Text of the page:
Published: 22 June, 2012
• THE council’s intention to build new homes on estates is both sensible and necessary but from recent examples its approach on the ground seems in many cases arbitrary and unhelpfully rigid.
Islingtonians recognise we have a crying need for more affordable, family housing. One of the biggest obstacles to this in a dense inner-city area is the lack of available land.
Unused or under-used council land is an invaluable resource which we need to make the most of, and there are good examples around the borough where the council has managed successfully to use redundant car parks, garages and rooftops to provide precious new homes.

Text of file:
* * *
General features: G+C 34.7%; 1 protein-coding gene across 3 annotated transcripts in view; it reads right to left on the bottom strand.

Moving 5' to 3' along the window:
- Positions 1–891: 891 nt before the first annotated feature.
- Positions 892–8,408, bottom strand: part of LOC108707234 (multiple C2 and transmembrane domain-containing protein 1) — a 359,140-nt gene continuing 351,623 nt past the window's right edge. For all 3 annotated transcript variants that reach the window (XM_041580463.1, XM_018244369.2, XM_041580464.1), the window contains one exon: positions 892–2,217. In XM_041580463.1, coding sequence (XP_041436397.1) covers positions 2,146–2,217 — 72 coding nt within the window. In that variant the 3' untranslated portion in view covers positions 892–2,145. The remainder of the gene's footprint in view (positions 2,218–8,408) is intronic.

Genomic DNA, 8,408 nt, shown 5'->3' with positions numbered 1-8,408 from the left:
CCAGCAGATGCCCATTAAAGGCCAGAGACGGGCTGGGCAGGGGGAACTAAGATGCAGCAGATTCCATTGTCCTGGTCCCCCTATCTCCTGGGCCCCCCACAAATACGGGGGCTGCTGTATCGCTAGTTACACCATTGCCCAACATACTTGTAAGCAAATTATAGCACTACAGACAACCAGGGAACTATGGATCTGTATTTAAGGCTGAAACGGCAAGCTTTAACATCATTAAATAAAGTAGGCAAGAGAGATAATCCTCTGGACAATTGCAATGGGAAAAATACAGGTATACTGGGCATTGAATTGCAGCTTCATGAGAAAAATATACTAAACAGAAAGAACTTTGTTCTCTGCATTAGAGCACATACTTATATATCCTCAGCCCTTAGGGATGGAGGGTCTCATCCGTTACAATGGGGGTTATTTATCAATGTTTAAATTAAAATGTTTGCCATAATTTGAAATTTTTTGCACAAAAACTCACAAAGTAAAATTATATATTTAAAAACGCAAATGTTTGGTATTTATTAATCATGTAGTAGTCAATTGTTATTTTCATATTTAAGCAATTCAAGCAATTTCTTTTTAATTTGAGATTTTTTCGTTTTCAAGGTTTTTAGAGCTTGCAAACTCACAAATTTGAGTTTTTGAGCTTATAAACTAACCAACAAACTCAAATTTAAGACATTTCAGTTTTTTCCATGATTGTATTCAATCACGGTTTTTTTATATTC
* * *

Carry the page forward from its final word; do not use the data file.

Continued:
Residents, however, are more likely to be sympathetic to new projects if they can see the proposals are part of a wider picture and that they will receive some benefit from the project, and if they are consulted from the start.
Recent cases, in contrast, appear to be ad hoc in nature, to take away valued community facilities and to be presented as a fait accompli.
The council needs urgently to carry out a comprehensive audit of all its land and estates, to identify all potential sites for new housing. Wherever development looks possible it needs to investigate what community facilities could be included or enhanced as part of the project, and how these could be financed. And more than anything it needs to start by talking and listening to local people.
Islington Green Party